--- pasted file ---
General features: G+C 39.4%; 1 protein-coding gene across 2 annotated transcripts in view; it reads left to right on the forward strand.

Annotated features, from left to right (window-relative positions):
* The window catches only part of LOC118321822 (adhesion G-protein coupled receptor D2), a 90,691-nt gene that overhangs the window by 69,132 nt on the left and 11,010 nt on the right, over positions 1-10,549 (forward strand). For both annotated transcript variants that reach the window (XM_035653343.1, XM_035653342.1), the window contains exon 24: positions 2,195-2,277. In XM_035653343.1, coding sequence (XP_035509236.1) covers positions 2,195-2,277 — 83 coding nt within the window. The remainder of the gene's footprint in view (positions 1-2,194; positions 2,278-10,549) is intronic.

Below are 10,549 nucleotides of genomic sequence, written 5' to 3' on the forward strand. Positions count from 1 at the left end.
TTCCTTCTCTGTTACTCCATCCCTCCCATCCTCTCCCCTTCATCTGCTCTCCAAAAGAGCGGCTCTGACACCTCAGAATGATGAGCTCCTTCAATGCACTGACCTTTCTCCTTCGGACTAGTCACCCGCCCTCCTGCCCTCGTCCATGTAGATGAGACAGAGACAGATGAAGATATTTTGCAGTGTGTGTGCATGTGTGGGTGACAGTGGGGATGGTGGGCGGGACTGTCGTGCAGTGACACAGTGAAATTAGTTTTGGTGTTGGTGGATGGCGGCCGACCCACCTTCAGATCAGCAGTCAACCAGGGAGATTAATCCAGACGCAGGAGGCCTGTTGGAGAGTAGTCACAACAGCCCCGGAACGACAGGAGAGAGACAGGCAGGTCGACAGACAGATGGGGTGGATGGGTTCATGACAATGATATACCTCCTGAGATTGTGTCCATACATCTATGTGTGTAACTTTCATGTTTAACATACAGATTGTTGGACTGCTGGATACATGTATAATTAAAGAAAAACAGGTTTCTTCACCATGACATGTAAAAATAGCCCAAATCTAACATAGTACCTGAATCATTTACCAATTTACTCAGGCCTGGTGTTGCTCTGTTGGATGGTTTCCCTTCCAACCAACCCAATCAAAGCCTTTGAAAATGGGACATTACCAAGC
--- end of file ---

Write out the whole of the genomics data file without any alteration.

General features: G+C 39.4%; 1 protein-coding gene across 2 annotated transcripts in view; it reads left to right on the forward strand.

Annotated features, from left to right (window-relative positions):
* The window catches only part of LOC118321822 (adhesion G-protein coupled receptor D2), a 90,691-nt gene that overhangs the window by 69,132 nt on the left and 11,010 nt on the right, over positions 1-10,549 (forward strand). For both annotated transcript variants that reach the window (XM_035653343.1, XM_035653342.1), the window contains exon 24: positions 2,195-2,277. In XM_035653343.1, coding sequence (XP_035509236.1) covers positions 2,195-2,277 — 83 coding nt within the window. The remainder of the gene's footprint in view (positions 1-2,194; positions 2,278-10,549) is intronic.

Below are 10,549 nucleotides of genomic sequence, written 5' to 3' on the forward strand. Positions count from 1 at the left end.
TTCCTTCTCTGTTACTCCATCCCTCCCATCCTCTCCCCTTCATCTGCTCTCCAAAAGAGCGGCTCTGACACCTCAGAATGATGAGCTCCTTCAATGCACTGACCTTTCTCCTTCGGACTAGTCACCCGCCCTCCTGCCCTCGTCCATGTAGATGAGACAGAGACAGATGAAGATATTTTGCAGTGTGTGTGCATGTGTGGGTGACAGTGGGGATGGTGGGCGGGACTGTCGTGCAGTGACACAGTGAAATTAGTTTTGGTGTTGGTGGATGGCGGCCGACCCACCTTCAGATCAGCAGTCAACCAGGGAGATTAATCCAGACGCAGGAGGCCTGTTGGAGAGTAGTCACAACAGCCCCGGAACGACAGGAGAGAGACAGGCAGGTCGACAGACAGATGGGGTGGATGGGTTCATGACAATGATATACCTCCTGAGATTGTGTCCATACATCTATGTGTGTAACTTTCATGTTTAACATACAGATTGTTGGACTGCTGGATACATGTATAATTAAAGAAAAACAGGTTTCTTCACCATGACATGTAAAAATAGCCCAAATCTAACATAGTACCTGAATCATTTACCAATTTACTCAGGCCTGGTGTTGCTCTGTTGGATGGTTTCCCTTCCAACCAACCCAATCAAAGCCTTTGAAAATGGGACATTACCAAGC